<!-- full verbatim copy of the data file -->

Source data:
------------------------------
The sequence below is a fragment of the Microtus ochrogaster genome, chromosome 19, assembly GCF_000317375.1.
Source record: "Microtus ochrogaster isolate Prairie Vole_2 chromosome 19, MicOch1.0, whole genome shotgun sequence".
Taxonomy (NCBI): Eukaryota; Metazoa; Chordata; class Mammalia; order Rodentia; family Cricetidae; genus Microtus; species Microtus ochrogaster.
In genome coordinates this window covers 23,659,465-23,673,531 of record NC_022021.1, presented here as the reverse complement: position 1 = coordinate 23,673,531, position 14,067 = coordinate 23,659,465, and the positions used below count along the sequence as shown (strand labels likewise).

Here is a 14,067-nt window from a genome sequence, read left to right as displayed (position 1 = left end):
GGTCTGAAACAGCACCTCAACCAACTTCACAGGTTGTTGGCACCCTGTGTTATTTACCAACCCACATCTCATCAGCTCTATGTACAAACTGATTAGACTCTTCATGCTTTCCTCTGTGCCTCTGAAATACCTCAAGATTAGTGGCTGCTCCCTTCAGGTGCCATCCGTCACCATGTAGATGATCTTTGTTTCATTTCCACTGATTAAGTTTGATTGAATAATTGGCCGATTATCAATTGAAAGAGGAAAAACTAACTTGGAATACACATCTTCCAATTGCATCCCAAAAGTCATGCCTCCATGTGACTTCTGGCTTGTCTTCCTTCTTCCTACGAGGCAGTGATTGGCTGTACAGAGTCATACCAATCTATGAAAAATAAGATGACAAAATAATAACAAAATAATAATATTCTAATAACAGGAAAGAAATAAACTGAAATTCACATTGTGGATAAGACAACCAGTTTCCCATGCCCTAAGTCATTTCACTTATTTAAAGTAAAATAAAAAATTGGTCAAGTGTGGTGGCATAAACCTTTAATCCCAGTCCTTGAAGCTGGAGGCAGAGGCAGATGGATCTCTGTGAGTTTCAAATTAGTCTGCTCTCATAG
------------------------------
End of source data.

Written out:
The sequence below is a fragment of the Microtus ochrogaster genome, chromosome 19, assembly GCF_000317375.1.
Source record: "Microtus ochrogaster isolate Prairie Vole_2 chromosome 19, MicOch1.0, whole genome shotgun sequence".
Taxonomy (NCBI): Eukaryota; Metazoa; Chordata; class Mammalia; order Rodentia; family Cricetidae; genus Microtus; species Microtus ochrogaster.
In genome coordinates this window covers 23,659,465-23,673,531 of record NC_022021.1, presented here as the reverse complement: position 1 = coordinate 23,673,531, position 14,067 = coordinate 23,659,465, and the positions used below count along the sequence as shown (strand labels likewise).

Here is a 14,067-nt window from a genome sequence, read left to right as displayed (position 1 = left end):
GGTCTGAAACAGCACCTCAACCAACTTCACAGGTTGTTGGCACCCTGTGTTATTTACCAACCCACATCTCATCAGCTCTATGTACAAACTGATTAGACTCTTCATGCTTTCCTCTGTGCCTCTGAAATACCTCAAGATTAGTGGCTGCTCCCTTCAGGTGCCATCCGTCACCATGTAGATGATCTTTGTTTCATTTCCACTGATTAAGTTTGATTGAATAATTGGCCGATTATCAATTGAAAGAGGAAAAACTAACTTGGAATACACATCTTCCAATTGCATCCCAAAAGTCATGCCTCCATGTGACTTCTGGCTTGTCTTCCTTCTTCCTACGAGGCAGTGATTGGCTGTACAGAGTCATACCAATCTATGAAAAATAAGATGACAAAATAATAACAAAATAATAATATTCTAATAACAGGAAAGAAATAAACTGAAATTCACATTGTGGATAAGACAACCAGTTTCCCATGCCCTAAGTCATTTCACTTATTTAAAGTAAAATAAAAAATTGGTCAAGTGTGGTGGCATAAACCTTTAATCCCAGTCCTTGAAGCTGGAGGCAGAGGCAGATGGATCTCTGTGAGTTTCAAATTAGTCTGCTCTCATAG